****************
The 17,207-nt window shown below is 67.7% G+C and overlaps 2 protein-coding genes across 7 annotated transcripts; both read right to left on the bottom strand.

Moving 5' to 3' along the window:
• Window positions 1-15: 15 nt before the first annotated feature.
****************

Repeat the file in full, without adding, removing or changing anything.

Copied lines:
The 17,207-nt window shown below is 67.7% G+C and overlaps 2 protein-coding genes across 7 annotated transcripts; both read right to left on the bottom strand.

Moving 5' to 3' along the window:
• Window positions 1-15: 15 nt before the first annotated feature.